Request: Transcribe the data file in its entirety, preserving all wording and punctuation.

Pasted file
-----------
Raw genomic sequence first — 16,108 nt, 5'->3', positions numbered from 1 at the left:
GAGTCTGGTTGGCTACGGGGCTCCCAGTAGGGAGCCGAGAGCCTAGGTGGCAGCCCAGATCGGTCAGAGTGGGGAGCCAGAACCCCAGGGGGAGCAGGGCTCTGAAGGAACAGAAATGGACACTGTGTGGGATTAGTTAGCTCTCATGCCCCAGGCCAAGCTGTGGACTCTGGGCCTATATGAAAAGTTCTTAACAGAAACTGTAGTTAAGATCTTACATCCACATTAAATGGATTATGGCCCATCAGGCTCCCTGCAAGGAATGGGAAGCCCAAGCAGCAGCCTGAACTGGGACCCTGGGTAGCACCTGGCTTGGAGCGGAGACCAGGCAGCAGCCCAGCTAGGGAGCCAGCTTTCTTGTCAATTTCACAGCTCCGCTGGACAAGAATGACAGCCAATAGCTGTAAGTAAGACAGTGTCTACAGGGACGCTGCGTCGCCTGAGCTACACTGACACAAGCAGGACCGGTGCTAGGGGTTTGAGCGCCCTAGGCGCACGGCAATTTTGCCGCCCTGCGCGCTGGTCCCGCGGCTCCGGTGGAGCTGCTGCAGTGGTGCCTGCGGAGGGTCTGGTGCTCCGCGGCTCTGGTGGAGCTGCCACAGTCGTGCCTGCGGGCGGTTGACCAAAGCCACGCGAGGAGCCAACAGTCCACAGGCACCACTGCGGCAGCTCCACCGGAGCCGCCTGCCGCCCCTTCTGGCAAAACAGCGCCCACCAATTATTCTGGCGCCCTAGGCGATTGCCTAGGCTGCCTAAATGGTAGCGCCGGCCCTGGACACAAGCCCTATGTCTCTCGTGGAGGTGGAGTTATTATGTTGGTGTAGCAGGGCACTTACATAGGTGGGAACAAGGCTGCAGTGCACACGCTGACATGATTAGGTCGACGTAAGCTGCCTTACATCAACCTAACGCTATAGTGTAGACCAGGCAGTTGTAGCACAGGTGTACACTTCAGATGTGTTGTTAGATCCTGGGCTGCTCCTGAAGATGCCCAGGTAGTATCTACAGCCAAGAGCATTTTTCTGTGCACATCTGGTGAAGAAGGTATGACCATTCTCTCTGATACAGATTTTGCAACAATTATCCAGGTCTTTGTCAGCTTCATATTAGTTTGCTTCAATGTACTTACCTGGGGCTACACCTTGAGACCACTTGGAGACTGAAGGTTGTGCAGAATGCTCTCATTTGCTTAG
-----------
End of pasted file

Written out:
Raw genomic sequence first — 16,108 nt, 5'->3', positions numbered from 1 at the left:
GAGTCTGGTTGGCTACGGGGCTCCCAGTAGGGAGCCGAGAGCCTAGGTGGCAGCCCAGATCGGTCAGAGTGGGGAGCCAGAACCCCAGGGGGAGCAGGGCTCTGAAGGAACAGAAATGGACACTGTGTGGGATTAGTTAGCTCTCATGCCCCAGGCCAAGCTGTGGACTCTGGGCCTATATGAAAAGTTCTTAACAGAAACTGTAGTTAAGATCTTACATCCACATTAAATGGATTATGGCCCATCAGGCTCCCTGCAAGGAATGGGAAGCCCAAGCAGCAGCCTGAACTGGGACCCTGGGTAGCACCTGGCTTGGAGCGGAGACCAGGCAGCAGCCCAGCTAGGGAGCCAGCTTTCTTGTCAATTTCACAGCTCCGCTGGACAAGAATGACAGCCAATAGCTGTAAGTAAGACAGTGTCTACAGGGACGCTGCGTCGCCTGAGCTACACTGACACAAGCAGGACCGGTGCTAGGGGTTTGAGCGCCCTAGGCGCACGGCAATTTTGCCGCCCTGCGCGCTGGTCCCGCGGCTCCGGTGGAGCTGCTGCAGTGGTGCCTGCGGAGGGTCTGGTGCTCCGCGGCTCTGGTGGAGCTGCCACAGTCGTGCCTGCGGGCGGTTGACCAAAGCCACGCGAGGAGCCAACAGTCCACAGGCACCACTGCGGCAGCTCCACCGGAGCCGCCTGCCGCCCCTTCTGGCAAAACAGCGCCCACCAATTATTCTGGCGCCCTAGGCGATTGCCTAGGCTGCCTAAATGGTAGCGCCGGCCCTGGACACAAGCCCTATGTCTCTCGTGGAGGTGGAGTTATTATGTTGGTGTAGCAGGGCACTTACATAGGTGGGAACAAGGCTGCAGTGCACACGCTGACATGATTAGGTCGACGTAAGCTGCCTTACATCAACCTAACGCTATAGTGTAGACCAGGCAGTTGTAGCACAGGTGTACACTTCAGATGTGTTGTTAGATCCTGGGCTGCTCCTGAAGATGCCCAGGTAGTATCTACAGCCAAGAGCATTTTTCTGTGCACATCTGGTGAAGAAGGTATGACCATTCTCTCTGATACAGATTTTGCAACAATTATCCAGGTCTTTGTCAGCTTCATATTAGTTTGCTTCAATGTACTTACCTGGGGCTACACCTTGAGACCACTTGGAGACTGAAGGTTGTGCAGAATGCTCTCATTTGCTTAG